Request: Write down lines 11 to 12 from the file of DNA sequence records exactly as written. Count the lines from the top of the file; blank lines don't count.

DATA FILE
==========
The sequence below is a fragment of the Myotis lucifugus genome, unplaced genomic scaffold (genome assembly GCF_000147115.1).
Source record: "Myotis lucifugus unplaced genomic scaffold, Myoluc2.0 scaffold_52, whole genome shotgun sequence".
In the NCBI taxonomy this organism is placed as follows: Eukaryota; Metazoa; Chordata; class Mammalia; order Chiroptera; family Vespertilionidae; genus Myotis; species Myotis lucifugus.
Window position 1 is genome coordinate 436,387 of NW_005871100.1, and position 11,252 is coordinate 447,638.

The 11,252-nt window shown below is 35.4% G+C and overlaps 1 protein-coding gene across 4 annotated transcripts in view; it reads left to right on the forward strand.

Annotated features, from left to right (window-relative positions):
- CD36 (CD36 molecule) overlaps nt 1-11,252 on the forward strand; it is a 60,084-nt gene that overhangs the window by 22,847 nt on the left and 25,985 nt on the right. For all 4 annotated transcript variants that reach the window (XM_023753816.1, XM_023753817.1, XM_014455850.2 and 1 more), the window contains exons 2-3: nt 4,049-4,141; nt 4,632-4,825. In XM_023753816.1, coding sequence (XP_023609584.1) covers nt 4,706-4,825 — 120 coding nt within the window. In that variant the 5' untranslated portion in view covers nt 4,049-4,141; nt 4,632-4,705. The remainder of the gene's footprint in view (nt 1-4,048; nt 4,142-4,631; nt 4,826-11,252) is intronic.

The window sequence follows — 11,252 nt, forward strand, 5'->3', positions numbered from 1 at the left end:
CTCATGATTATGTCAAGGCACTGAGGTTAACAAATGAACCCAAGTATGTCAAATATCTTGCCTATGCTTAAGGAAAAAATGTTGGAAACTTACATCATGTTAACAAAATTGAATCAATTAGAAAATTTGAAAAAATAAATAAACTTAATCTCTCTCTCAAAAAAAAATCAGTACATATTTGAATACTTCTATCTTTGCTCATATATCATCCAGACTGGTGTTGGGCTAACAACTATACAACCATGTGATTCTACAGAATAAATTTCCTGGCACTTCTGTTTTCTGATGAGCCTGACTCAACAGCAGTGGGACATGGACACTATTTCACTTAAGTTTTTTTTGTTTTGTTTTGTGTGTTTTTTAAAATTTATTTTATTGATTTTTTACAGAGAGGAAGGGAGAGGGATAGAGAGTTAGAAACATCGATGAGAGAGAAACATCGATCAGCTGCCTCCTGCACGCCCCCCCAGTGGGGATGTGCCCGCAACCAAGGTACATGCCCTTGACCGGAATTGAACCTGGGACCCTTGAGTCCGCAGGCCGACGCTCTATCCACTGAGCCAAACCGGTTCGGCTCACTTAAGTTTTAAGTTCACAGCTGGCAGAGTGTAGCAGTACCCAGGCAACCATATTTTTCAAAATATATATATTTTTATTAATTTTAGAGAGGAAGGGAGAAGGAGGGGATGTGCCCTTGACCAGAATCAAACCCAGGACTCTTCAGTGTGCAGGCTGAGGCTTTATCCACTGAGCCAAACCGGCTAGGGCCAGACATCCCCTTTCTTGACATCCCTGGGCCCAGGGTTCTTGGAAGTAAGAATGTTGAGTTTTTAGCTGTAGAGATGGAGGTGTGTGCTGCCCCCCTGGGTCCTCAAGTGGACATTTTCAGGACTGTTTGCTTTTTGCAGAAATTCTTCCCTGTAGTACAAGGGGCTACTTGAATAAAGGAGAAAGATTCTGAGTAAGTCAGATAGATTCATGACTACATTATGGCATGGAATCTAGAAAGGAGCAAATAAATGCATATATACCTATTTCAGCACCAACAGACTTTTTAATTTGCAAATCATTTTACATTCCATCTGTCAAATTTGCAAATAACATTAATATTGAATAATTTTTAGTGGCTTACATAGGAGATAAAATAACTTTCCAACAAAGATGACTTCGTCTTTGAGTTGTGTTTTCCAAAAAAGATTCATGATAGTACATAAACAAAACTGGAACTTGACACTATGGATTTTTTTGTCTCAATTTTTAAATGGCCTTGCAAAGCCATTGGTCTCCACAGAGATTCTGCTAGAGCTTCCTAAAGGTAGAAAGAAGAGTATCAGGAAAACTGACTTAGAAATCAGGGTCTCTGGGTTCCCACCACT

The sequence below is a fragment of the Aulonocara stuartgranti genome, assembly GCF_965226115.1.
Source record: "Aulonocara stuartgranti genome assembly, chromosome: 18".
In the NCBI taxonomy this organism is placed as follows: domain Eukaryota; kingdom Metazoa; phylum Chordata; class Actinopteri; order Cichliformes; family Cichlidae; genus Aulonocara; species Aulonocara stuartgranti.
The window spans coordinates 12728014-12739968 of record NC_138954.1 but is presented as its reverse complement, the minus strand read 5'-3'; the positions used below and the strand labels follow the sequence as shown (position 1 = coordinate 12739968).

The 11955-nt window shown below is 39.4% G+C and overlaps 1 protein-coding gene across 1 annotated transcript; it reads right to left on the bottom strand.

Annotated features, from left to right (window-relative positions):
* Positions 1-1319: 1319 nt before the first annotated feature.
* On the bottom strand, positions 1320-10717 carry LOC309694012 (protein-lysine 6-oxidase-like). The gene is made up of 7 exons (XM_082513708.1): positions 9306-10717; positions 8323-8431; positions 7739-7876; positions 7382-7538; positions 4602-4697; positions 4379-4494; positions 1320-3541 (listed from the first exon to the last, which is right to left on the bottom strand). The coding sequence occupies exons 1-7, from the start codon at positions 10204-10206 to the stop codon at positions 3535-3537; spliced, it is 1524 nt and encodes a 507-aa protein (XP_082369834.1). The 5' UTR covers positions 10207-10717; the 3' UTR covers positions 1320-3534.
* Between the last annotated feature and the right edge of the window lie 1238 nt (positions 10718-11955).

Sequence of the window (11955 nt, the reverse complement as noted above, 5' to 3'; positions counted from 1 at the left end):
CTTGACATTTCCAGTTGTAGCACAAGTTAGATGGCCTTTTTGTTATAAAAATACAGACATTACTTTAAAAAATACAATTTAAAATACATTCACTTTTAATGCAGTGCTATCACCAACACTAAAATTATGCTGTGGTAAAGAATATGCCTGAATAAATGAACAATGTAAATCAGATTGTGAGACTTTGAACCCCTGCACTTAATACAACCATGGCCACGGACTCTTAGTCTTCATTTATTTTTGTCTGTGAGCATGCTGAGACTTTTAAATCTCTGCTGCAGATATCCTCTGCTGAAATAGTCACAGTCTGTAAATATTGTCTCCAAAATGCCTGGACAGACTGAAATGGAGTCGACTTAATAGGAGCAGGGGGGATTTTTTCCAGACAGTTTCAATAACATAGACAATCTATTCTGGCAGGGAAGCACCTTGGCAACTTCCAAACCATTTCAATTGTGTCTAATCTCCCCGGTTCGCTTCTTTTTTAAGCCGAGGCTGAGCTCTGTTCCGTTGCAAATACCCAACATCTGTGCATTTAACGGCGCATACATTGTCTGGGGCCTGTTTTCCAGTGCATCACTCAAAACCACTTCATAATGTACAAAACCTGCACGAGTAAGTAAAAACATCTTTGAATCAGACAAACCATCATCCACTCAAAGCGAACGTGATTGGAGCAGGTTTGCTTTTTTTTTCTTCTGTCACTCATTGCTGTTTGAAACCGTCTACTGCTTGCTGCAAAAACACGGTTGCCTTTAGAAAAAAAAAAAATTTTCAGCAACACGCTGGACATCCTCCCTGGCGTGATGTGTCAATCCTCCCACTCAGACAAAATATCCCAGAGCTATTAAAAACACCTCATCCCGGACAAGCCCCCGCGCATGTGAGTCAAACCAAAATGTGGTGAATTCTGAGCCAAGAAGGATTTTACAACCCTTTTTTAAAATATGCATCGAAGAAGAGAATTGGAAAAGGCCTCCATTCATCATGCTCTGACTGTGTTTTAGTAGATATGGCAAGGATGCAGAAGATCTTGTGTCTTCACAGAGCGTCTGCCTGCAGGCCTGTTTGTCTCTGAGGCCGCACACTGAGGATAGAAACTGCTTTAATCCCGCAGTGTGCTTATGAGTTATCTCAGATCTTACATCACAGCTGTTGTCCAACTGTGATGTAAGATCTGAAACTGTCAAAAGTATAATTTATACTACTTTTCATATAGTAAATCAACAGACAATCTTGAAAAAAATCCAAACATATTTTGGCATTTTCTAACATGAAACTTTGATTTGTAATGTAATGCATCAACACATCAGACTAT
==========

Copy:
Source record: "Aulonocara stuartgranti genome assembly, chromosome: 18".
In the NCBI taxonomy this organism is placed as follows: domain Eukaryota; kingdom Metazoa; phylum Chordata; class Actinopteri; order Cichliformes; family Cichlidae; genus Aulonocara; species Aulonocara stuartgranti.